One tribe’s cooperation with various militant groups will continue to challenge stability in some of Africa’s most vital nations

By Jay R.

Since the downfall of the Gaddafi regime in Libya early last year, weapons proliferation throughout the Middle East and North Africa is on the rise and of primary concern. It is now widely known that masses of Libyan weaponry have made their way into the hands of such militant groups as al-Qaeda in the Islamic Maghreb, Nigeria’s Boko Haram, and Somalia’s al-Shabaab. Libyan weaponry has traveled as far as the Gaza Strip and appeared in hand of militant groups there.

Tuareg militants en route to Libya from Mali (Sahara Times)

With the recent unrest in Somalia and Nigeria, the above-mentioned groups have been deeply reported on. However, one tribe, heavily active in Africa’s Sahel desert region is operating under the radar in comparison. The Tuareg tribe, composed of 1.2 million people, is historically nomadic. They have long roamed northwest Africa, primarily through the nations of Algeria, Libya, Mali, and Niger. Today, the group has become sedentary, the result of which has seen the Tuaregs actively engage such countries, particularly the Malian government, for stakes in power sharing and wealth benefits from the country’s natural resources.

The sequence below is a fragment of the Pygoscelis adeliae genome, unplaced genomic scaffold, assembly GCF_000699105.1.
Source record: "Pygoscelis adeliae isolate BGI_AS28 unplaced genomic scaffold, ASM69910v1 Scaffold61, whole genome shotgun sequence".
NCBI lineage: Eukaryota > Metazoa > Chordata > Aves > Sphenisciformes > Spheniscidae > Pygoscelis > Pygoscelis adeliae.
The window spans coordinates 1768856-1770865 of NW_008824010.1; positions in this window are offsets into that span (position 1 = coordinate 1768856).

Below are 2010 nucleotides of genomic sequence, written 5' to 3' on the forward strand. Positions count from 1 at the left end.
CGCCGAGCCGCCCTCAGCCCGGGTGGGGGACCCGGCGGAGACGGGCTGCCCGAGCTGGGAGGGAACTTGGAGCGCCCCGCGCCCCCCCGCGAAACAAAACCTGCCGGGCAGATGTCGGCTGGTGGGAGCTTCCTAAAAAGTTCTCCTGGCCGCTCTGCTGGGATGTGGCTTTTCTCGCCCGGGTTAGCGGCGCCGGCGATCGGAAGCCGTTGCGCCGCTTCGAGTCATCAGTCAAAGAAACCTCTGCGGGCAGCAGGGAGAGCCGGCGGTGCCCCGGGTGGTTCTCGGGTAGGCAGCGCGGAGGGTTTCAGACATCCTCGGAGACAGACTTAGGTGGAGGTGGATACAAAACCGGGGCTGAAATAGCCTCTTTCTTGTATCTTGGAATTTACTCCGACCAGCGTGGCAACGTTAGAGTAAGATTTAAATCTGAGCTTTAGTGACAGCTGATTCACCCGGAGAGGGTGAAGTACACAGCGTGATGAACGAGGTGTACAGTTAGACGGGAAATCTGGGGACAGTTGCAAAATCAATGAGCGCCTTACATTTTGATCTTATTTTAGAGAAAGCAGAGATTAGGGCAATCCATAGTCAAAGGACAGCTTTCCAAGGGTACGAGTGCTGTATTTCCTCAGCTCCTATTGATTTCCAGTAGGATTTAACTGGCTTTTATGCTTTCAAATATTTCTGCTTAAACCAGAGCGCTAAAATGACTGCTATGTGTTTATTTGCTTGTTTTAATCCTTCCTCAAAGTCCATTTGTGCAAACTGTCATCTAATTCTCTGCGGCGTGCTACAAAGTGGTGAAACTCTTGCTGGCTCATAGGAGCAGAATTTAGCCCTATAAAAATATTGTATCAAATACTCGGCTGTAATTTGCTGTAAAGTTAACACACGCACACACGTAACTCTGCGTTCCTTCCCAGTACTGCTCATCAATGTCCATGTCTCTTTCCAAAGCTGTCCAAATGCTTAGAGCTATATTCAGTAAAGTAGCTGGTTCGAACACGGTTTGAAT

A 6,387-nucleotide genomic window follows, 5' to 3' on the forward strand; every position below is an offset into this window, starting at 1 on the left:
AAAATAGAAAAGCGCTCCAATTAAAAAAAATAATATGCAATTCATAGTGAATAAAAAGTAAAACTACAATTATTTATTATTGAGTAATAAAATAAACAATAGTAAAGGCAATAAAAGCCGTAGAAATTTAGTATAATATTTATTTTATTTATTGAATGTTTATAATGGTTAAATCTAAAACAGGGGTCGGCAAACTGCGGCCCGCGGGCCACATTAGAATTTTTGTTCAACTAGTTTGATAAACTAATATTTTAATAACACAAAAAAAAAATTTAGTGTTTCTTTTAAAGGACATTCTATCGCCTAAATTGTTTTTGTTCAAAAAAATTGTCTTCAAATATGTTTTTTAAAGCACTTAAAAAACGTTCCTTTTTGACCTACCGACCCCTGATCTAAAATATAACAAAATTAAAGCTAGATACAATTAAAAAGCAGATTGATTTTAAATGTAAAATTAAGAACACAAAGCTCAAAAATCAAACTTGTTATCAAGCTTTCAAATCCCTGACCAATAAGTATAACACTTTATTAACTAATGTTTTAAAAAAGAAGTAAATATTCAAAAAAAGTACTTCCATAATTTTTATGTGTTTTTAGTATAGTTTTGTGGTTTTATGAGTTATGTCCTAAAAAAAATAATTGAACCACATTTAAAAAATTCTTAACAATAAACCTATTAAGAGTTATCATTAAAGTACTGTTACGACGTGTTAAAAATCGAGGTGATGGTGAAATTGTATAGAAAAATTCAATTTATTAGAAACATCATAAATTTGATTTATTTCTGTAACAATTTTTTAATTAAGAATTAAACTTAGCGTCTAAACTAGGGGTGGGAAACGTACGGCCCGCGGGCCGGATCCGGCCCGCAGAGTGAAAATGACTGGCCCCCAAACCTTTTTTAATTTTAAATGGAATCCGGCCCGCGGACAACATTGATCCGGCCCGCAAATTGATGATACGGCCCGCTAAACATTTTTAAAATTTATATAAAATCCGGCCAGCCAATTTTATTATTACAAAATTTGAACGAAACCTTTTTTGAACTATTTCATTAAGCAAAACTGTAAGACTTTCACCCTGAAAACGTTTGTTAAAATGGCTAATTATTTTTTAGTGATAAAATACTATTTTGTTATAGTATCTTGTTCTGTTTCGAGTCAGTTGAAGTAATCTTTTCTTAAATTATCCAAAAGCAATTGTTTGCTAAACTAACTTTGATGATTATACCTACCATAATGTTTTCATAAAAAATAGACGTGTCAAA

The ongoing battle for the Tuareg’s perceived rights most recently manifested in the two-year Tuareg Rebellion in Mali and Niger from 2007-2009. This rebellion was ended through a series of peace talks and amnesty allowances; however, the conflict persists to this day as the Malian government regularly takes on the Tuareg militants along the Nigerian border.

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Israel-Cyprus relations: Revolutionary alliance or negotiating tactic?

By Dan R.

The discovery of natural gas off the shores of Cyprus and Israel in the eastern Mediterranean has marked the beginning of a new chapter in the Middle East conflict. Reports began to surface last week, claiming that Israeli Prime Minister, Binyamin Netanyahu, will discuss the stationing of Israeli fighter jets at a Cypriot airbase on his visit to the island nation on February 16. If such reports prove to be accurate, the event has the potential to be a revolutionary strategic alliance. However, the aforementioned discussions may in fact be purely an Israeli negotiating tactic in an effort to bridge the rift between it and its former ally Turkey.